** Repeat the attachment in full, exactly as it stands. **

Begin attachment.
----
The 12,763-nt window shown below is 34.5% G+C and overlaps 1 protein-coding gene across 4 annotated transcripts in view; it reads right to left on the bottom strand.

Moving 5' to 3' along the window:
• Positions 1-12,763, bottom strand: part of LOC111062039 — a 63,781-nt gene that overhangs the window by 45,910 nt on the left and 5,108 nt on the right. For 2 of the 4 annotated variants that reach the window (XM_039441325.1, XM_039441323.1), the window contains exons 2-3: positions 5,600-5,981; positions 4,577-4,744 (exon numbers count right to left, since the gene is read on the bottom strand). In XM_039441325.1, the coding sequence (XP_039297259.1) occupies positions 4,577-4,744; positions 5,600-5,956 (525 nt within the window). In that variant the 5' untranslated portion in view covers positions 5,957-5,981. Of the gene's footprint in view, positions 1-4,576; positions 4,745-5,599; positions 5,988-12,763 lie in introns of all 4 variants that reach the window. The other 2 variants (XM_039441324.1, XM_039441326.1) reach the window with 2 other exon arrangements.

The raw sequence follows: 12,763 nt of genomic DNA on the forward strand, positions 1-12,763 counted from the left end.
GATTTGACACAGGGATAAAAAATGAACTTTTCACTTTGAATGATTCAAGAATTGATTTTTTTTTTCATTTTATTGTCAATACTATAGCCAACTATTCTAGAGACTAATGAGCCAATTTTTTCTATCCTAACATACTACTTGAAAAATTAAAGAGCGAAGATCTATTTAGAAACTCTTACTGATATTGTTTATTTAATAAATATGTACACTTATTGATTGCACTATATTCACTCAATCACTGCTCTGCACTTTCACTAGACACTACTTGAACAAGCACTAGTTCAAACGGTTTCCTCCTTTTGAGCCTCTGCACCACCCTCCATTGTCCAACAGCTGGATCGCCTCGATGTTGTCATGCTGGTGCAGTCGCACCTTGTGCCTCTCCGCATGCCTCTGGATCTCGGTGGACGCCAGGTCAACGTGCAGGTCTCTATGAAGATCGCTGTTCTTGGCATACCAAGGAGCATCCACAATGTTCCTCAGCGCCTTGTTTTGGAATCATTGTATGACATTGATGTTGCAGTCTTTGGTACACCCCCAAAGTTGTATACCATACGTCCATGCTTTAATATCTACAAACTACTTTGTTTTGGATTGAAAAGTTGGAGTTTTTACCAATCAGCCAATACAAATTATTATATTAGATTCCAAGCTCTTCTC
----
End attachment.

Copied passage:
The 12,763-nt window shown below is 34.5% G+C and overlaps 1 protein-coding gene across 4 annotated transcripts in view; it reads right to left on the bottom strand.

Moving 5' to 3' along the window:
• Positions 1-12,763, bottom strand: part of LOC111062039 — a 63,781-nt gene that overhangs the window by 45,910 nt on the left and 5,108 nt on the right. For 2 of the 4 annotated variants that reach the window (XM_039441325.1, XM_039441323.1), the window contains exons 2-3: positions 5,600-5,981; positions 4,577-4,744 (exon numbers count right to left, since the gene is read on the bottom strand). In XM_039441325.1, the coding sequence (XP_039297259.1) occupies positions 4,577-4,744; positions 5,600-5,956 (525 nt within the window). In that variant the 5' untranslated portion in view covers positions 5,957-5,981. Of the gene's footprint in view, positions 1-4,576; positions 4,745-5,599; positions 5,988-12,763 lie in introns of all 4 variants that reach the window. The other 2 variants (XM_039441324.1, XM_039441326.1) reach the window with 2 other exon arrangements.

The raw sequence follows: 12,763 nt of genomic DNA on the forward strand, positions 1-12,763 counted from the left end.
GATTTGACACAGGGATAAAAAATGAACTTTTCACTTTGAATGATTCAAGAATTGATTTTTTTTTTCATTTTATTGTCAATACTATAGCCAACTATTCTAGAGACTAATGAGCCAATTTTTTCTATCCTAACATACTACTTGAAAAATTAAAGAGCGAAGATCTATTTAGAAACTCTTACTGATATTGTTTATTTAATAAATATGTACACTTATTGATTGCACTATATTCACTCAATCACTGCTCTGCACTTTCACTAGACACTACTTGAACAAGCACTAGTTCAAACGGTTTCCTCCTTTTGAGCCTCTGCACCACCCTCCATTGTCCAACAGCTGGATCGCCTCGATGTTGTCATGCTGGTGCAGTCGCACCTTGTGCCTCTCCGCATGCCTCTGGATCTCGGTGGACGCCAGGTCAACGTGCAGGTCTCTATGAAGATCGCTGTTCTTGGCATACCAAGGAGCATCCACAATGTTCCTCAGCGCCTTGTTTTGGAATCATTGTATGACATTGATGTTGCAGTCTTTGGTACACCCCCAAAGTTGTATACCATACGTCCATGCTTTAATATCTACAAACTACTTTGTTTTGGATTGAAAAGTTGGAGTTTTTACCAATCAGCCAATACAAATTATTATATTAGATTCCAAGCTCTTCTC